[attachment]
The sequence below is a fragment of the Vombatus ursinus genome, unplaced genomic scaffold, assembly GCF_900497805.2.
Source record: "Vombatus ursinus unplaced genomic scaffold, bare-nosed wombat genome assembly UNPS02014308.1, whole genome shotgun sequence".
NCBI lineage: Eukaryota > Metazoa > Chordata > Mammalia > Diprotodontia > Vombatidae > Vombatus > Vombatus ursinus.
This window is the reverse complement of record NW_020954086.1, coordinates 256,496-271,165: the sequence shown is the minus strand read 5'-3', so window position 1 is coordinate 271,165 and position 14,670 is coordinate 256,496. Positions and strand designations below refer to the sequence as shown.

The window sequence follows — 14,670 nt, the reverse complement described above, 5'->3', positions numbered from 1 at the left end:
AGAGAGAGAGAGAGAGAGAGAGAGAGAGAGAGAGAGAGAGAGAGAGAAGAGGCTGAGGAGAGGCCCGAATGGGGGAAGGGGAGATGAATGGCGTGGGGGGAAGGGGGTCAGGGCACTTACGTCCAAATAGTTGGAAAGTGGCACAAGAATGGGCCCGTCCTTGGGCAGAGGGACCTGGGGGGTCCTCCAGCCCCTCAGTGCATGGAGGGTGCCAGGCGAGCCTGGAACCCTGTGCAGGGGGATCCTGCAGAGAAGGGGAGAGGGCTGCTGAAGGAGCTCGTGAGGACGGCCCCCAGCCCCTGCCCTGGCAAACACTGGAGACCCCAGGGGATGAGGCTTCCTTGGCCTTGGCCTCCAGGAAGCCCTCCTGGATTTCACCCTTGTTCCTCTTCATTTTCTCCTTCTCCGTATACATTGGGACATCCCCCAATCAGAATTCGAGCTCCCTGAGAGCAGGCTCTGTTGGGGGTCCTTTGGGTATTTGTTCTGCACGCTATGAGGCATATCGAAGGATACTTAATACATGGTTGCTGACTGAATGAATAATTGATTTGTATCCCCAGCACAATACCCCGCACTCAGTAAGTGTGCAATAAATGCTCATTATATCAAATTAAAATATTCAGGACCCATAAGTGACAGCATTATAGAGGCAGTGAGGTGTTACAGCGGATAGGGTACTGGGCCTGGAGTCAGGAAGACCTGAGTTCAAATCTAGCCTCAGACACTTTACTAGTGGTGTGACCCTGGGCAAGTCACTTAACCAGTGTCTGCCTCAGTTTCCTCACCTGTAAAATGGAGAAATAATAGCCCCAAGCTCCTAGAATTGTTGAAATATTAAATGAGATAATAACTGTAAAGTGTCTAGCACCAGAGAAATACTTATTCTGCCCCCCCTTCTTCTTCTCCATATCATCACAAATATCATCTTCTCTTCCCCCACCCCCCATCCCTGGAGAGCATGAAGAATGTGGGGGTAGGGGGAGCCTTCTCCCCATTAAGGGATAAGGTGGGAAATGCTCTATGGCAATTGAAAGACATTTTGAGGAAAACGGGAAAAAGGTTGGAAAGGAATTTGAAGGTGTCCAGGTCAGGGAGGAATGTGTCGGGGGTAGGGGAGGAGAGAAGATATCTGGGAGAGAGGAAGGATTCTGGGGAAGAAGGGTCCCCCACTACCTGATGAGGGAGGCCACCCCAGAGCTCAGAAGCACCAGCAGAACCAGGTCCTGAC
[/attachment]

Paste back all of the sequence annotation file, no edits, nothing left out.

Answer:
The sequence below is a fragment of the Vombatus ursinus genome, unplaced genomic scaffold, assembly GCF_900497805.2.
Source record: "Vombatus ursinus unplaced genomic scaffold, bare-nosed wombat genome assembly UNPS02014308.1, whole genome shotgun sequence".
NCBI lineage: Eukaryota > Metazoa > Chordata > Mammalia > Diprotodontia > Vombatidae > Vombatus > Vombatus ursinus.
This window is the reverse complement of record NW_020954086.1, coordinates 256,496-271,165: the sequence shown is the minus strand read 5'-3', so window position 1 is coordinate 271,165 and position 14,670 is coordinate 256,496. Positions and strand designations below refer to the sequence as shown.

The window sequence follows — 14,670 nt, the reverse complement described above, 5'->3', positions numbered from 1 at the left end:
AGAGAGAGAGAGAGAGAGAGAGAGAGAGAGAGAGAGAGAGAGAGAGAAGAGGCTGAGGAGAGGCCCGAATGGGGGAAGGGGAGATGAATGGCGTGGGGGGAAGGGGGTCAGGGCACTTACGTCCAAATAGTTGGAAAGTGGCACAAGAATGGGCCCGTCCTTGGGCAGAGGGACCTGGGGGGTCCTCCAGCCCCTCAGTGCATGGAGGGTGCCAGGCGAGCCTGGAACCCTGTGCAGGGGGATCCTGCAGAGAAGGGGAGAGGGCTGCTGAAGGAGCTCGTGAGGACGGCCCCCAGCCCCTGCCCTGGCAAACACTGGAGACCCCAGGGGATGAGGCTTCCTTGGCCTTGGCCTCCAGGAAGCCCTCCTGGATTTCACCCTTGTTCCTCTTCATTTTCTCCTTCTCCGTATACATTGGGACATCCCCCAATCAGAATTCGAGCTCCCTGAGAGCAGGCTCTGTTGGGGGTCCTTTGGGTATTTGTTCTGCACGCTATGAGGCATATCGAAGGATACTTAATACATGGTTGCTGACTGAATGAATAATTGATTTGTATCCCCAGCACAATACCCCGCACTCAGTAAGTGTGCAATAAATGCTCATTATATCAAATTAAAATATTCAGGACCCATAAGTGACAGCATTATAGAGGCAGTGAGGTGTTACAGCGGATAGGGTACTGGGCCTGGAGTCAGGAAGACCTGAGTTCAAATCTAGCCTCAGACACTTTACTAGTGGTGTGACCCTGGGCAAGTCACTTAACCAGTGTCTGCCTCAGTTTCCTCACCTGTAAAATGGAGAAATAATAGCCCCAAGCTCCTAGAATTGTTGAAATATTAAATGAGATAATAACTGTAAAGTGTCTAGCACCAGAGAAATACTTATTCTGCCCCCCCTTCTTCTTCTCCATATCATCACAAATATCATCTTCTCTTCCCCCACCCCCCATCCCTGGAGAGCATGAAGAATGTGGGGGTAGGGGGAGCCTTCTCCCCATTAAGGGATAAGGTGGGAAATGCTCTATGGCAATTGAAAGACATTTTGAGGAAAACGGGAAAAAGGTTGGAAAGGAATTTGAAGGTGTCCAGGTCAGGGAGGAATGTGTCGGGGGTAGGGGAGGAGAGAAGATATCTGGGAGAGAGGAAGGATTCTGGGGAAGAAGGGTCCCCCACTACCTGATGAGGGAGGCCACCCCAGAGCTCAGAAGCACCAGCAGAACCAGGTCCTGAC